Genetically modified foods should be tested for potential health effects both before and after the products become available to consumers, says a report published in July by the National Academy of Sciences.
Although no such health effects have been reported yet—and genetically engineered canola oil, corn and soy are widely present in the global food supply—concerns remain about their potential.
?All evidence to date indicates that any breeding technique that alters a plant or animal—whether by genetic engineering or other methods—has the potential to create unintended changes in the quality or amounts of food components that could harm health,? said Bettie Sue Masters, chair of the NAS research committee and a distinguished professor in chemistry at the University of Texas Health Science Center in San Antonio. The panel defined genetic engineering as a subset of the many methods of genetically modifying plants or animals, including traditional crossbreeding.
The panel also concluded, however, that ?targeted? genetic modification, which includes the most common type of genetic engineering—transfer of recombinant DNA between closely related species in an agrobacterium medium—is no more likely than what it calls traditional GM techniques, such as crossbreeding or simple selection, to result in unintended effects. When other recombinant techniques are used, or the species are distantly related, the risk of unintended effects increases.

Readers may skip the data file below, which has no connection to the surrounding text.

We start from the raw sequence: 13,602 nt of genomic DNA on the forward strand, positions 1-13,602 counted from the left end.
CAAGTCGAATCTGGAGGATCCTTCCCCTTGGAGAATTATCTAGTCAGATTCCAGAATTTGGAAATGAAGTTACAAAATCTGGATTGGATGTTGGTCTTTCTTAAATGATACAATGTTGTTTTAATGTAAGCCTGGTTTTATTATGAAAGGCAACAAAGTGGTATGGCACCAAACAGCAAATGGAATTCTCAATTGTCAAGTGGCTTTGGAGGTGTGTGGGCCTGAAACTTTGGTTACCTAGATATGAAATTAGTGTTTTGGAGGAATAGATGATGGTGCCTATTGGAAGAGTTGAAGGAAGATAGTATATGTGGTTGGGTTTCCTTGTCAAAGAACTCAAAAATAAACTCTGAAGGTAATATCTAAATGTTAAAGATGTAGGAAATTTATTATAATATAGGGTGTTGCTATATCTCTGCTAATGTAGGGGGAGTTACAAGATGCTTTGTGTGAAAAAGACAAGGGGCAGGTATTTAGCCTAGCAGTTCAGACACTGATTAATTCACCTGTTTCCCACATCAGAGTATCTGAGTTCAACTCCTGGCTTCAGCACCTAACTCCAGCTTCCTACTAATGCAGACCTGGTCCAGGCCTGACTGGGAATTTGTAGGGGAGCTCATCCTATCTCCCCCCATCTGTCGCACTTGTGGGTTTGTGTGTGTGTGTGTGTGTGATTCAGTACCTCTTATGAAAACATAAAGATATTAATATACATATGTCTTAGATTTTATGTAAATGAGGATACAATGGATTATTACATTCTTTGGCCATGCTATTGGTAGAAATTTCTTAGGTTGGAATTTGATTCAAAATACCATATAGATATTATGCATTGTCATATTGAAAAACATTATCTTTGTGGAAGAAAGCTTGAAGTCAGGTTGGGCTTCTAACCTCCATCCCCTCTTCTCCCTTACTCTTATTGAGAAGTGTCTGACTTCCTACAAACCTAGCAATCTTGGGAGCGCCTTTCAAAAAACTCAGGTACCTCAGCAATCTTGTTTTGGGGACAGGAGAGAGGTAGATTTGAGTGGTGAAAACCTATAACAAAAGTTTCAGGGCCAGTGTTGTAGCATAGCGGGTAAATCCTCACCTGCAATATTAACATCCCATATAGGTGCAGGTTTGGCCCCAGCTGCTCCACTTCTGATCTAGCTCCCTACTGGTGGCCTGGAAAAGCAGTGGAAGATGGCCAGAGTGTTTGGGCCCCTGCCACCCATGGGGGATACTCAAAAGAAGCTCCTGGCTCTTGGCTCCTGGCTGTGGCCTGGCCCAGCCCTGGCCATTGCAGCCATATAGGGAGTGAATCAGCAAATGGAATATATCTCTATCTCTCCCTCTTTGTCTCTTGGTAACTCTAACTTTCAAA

?We are saying that ? there should be no more alarm about GE food than there has been previously,? Masters said.
Despite technology that is able to detect chemical and genetic changes in foods, the scientific community is still limited in its ability to understand what adverse health effects such changes might carry, the report said. Because of this limitation, it?s important that GM foods also be tracked in the post-marketing phase, using bar code technology, labeling, consumer trend surveys and other methods, the committee said.
Masters emphasized, however, that this was not an implicit endorsement of the need for labeling GM foods. ?That?s another spin,? she said. ?We?re saying that if something is showing even a beneficial effect ? one might want to post-market track that.? She added, ?Labeling is quite another issue. I think there could be studies done, and you could argue as a citizen that if you were?some might use the word guinea pig?and looking at something that could have a potential effect you would want to know that, but that?s up to the agencies to determine.?
Natural Foods Merchandiser volume XXV/number 9/p. 1